Laila vacuums, makes the bed, and dusts. Tariq washes the bathroom sink and tub, scrubs the toilet and mops the linoleum floor. He stocks the shelves with clean towels, miniature shampoo bottles, and bars of

almond-scented soap. Aziza has laid claim to the task of spraying and wiping the windows. The doll is never far from where she works.

Laila told Aziza about Tariq a few days after the nikka.

It is strange, Laila thinks, almost unsettling, the thing between Aziza and Tariq. Already, Aziza is finishing his sentences and he hers. She hands him things before he asks for them. Private smiles shoot between them across the dinner table as if they are not strangers at all but companions reunited after a lengthy separation.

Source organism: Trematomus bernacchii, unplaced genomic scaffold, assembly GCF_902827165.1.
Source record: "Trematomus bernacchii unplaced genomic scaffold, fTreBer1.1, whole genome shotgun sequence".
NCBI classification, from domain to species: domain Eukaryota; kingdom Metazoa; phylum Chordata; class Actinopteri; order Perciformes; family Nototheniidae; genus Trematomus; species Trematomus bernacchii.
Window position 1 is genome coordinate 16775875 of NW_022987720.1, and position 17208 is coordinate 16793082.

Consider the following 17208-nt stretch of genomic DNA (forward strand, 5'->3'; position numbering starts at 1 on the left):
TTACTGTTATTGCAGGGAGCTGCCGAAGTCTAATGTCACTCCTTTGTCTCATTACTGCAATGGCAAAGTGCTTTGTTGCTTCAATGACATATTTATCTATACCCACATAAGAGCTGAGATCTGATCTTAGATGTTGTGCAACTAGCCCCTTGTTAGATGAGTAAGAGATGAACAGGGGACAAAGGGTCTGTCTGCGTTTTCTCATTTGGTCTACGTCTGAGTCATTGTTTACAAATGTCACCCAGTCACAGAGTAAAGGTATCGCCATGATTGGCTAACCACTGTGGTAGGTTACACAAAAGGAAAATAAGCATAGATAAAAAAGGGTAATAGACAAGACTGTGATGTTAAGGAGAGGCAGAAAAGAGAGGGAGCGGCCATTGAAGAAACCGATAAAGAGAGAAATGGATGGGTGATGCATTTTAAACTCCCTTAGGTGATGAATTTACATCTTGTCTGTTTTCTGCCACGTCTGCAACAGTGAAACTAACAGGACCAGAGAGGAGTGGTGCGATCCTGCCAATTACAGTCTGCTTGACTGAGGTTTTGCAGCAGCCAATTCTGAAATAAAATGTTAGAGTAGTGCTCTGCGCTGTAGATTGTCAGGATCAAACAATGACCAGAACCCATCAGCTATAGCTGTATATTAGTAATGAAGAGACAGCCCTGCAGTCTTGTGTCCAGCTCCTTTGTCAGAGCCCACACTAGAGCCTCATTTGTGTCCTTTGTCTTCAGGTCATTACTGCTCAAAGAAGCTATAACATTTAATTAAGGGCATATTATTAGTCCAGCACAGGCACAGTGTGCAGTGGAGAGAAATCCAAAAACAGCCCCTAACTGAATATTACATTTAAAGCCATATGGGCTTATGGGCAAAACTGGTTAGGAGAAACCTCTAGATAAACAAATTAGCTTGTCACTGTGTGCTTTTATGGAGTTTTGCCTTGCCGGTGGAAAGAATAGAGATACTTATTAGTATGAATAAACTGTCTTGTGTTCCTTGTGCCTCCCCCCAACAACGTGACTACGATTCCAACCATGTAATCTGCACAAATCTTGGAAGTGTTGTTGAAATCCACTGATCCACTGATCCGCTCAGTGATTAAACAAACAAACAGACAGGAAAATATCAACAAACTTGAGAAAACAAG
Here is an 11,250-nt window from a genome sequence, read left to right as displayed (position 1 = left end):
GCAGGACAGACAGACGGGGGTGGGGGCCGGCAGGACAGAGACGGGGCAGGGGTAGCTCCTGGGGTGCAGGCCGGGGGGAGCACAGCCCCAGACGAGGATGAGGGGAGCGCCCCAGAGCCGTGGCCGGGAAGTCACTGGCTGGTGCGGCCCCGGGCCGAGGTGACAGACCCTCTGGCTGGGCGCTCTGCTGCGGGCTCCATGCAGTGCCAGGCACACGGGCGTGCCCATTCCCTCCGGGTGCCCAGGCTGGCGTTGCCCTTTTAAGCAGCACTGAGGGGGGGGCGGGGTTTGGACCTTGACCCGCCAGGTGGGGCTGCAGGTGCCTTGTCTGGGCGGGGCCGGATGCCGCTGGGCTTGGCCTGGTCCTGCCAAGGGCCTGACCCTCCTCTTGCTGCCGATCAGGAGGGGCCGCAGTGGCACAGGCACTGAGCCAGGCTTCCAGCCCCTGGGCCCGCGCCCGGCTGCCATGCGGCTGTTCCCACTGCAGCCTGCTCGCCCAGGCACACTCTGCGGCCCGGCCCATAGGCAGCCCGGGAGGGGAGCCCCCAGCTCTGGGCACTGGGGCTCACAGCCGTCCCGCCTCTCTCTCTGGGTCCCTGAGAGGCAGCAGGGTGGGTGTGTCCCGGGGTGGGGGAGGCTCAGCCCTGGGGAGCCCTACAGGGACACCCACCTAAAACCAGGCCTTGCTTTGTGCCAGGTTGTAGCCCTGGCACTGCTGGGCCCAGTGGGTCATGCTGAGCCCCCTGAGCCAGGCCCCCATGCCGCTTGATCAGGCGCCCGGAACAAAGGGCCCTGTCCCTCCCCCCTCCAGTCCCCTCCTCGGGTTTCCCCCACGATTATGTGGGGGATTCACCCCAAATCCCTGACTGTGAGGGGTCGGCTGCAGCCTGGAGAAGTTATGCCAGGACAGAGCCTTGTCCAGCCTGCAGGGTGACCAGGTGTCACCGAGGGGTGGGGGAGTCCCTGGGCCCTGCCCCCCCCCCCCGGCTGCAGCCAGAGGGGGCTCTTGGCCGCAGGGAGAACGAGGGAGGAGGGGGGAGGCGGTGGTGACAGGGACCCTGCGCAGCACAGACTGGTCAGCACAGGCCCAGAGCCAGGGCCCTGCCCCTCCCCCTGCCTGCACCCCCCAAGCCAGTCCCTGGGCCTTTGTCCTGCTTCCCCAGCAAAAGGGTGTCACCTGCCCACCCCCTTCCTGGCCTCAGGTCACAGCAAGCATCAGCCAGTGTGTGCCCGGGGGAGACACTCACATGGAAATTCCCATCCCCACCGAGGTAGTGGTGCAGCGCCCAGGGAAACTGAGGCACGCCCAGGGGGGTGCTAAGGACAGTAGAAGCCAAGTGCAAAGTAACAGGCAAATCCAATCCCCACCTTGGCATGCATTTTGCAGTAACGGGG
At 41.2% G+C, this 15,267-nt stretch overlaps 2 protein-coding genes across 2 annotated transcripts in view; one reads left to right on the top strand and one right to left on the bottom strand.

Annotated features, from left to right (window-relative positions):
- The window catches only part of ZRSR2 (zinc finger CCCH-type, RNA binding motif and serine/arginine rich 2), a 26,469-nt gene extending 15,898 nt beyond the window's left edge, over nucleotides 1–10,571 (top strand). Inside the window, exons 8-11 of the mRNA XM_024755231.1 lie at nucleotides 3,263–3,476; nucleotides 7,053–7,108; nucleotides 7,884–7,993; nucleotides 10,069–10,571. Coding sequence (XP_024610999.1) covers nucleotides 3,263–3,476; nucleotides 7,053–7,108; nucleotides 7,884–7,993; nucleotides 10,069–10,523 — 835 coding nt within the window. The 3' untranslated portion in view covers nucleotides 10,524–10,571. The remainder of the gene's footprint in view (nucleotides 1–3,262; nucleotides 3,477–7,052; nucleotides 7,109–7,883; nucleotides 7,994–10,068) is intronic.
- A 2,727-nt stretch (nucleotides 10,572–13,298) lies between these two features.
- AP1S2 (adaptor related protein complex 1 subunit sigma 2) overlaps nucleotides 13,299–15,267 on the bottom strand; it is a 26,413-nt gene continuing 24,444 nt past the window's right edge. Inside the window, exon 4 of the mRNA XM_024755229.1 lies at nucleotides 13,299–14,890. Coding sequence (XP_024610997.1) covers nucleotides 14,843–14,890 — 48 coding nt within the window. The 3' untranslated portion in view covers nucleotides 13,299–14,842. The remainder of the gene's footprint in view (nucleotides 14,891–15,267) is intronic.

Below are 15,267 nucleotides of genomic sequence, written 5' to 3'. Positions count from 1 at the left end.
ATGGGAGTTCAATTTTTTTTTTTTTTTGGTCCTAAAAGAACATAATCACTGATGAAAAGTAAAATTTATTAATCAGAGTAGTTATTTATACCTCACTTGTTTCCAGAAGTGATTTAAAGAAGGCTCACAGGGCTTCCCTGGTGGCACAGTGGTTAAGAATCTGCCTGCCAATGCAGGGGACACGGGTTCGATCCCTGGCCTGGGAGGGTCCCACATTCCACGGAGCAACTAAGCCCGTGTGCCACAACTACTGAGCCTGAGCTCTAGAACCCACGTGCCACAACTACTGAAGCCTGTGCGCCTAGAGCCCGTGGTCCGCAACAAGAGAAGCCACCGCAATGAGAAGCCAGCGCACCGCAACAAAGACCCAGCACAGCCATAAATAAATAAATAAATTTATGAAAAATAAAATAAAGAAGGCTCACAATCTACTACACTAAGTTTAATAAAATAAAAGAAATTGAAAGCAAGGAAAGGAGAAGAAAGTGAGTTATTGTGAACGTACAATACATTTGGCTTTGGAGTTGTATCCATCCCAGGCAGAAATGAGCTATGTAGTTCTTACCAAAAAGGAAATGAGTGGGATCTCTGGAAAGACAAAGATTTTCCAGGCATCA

Aziza looked down thoughtfully at her hands when Laila told her. “I like him,” she said, after a long pause.

“He loves you.” “He said that?”

“He doesn’t have to, Aziza.”

“Tell me the rest, Mammy. Tell me so I know.” And Laila did.

“Your father is a good man. He is the best man I’ve ever known.” “What if he leaves?” Aziza said.

“He will never leave. Look at me, Aziza. Your father will never hurt you, and he will never leave.”

The relief on Aziza’s face broke Laila’s heart.

TARIQ HAS BOUGHT Zalmai a rocking horse, built him a wagon.

From a prison inmate, he learned to make paper animals, and so he has folded, cut, and tucked countless sheets of paper into lions and kangaroos for Zalmai, into horses and brightly plumed birds. But these overtures are dismissed by Zalmai unceremoniously, sometimes venomously.

“You’re a donkey!” he cries. “I don’t want your toys!” “Zalmai!” Laila gasps.